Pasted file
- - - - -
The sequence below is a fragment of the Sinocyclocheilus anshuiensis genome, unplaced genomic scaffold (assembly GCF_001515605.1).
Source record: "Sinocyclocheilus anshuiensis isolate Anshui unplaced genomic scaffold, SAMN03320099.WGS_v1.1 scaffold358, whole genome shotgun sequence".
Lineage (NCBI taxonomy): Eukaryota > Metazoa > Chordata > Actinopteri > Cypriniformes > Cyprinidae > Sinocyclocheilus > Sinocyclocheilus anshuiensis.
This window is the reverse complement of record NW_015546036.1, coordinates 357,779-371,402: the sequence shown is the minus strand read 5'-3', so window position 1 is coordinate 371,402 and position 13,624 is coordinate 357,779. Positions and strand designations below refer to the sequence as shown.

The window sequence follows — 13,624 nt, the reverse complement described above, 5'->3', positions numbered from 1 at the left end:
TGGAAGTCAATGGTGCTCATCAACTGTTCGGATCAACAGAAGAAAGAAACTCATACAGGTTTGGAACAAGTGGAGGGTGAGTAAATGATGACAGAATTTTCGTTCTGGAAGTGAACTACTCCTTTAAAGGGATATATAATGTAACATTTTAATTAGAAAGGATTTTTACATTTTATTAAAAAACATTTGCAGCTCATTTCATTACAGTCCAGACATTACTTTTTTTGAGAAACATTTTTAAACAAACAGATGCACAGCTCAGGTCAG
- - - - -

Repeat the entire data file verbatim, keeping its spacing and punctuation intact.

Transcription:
The sequence below is a fragment of the Sinocyclocheilus anshuiensis genome, unplaced genomic scaffold (assembly GCF_001515605.1).
Source record: "Sinocyclocheilus anshuiensis isolate Anshui unplaced genomic scaffold, SAMN03320099.WGS_v1.1 scaffold358, whole genome shotgun sequence".
Lineage (NCBI taxonomy): Eukaryota > Metazoa > Chordata > Actinopteri > Cypriniformes > Cyprinidae > Sinocyclocheilus > Sinocyclocheilus anshuiensis.
This window is the reverse complement of record NW_015546036.1, coordinates 357,779-371,402: the sequence shown is the minus strand read 5'-3', so window position 1 is coordinate 371,402 and position 13,624 is coordinate 357,779. Positions and strand designations below refer to the sequence as shown.

The window sequence follows — 13,624 nt, the reverse complement described above, 5'->3', positions numbered from 1 at the left end:
TGGAAGTCAATGGTGCTCATCAACTGTTCGGATCAACAGAAGAAAGAAACTCATACAGGTTTGGAACAAGTGGAGGGTGAGTAAATGATGACAGAATTTTCGTTCTGGAAGTGAACTACTCCTTTAAAGGGATATATAATGTAACATTTTAATTAGAAAGGATTTTTACATTTTATTAAAAAACATTTGCAGCTCATTTCATTACAGTCCAGACATTACTTTTTTTGAGAAACATTTTTAAACAAACAGATGCACAGCTCAGGTCAG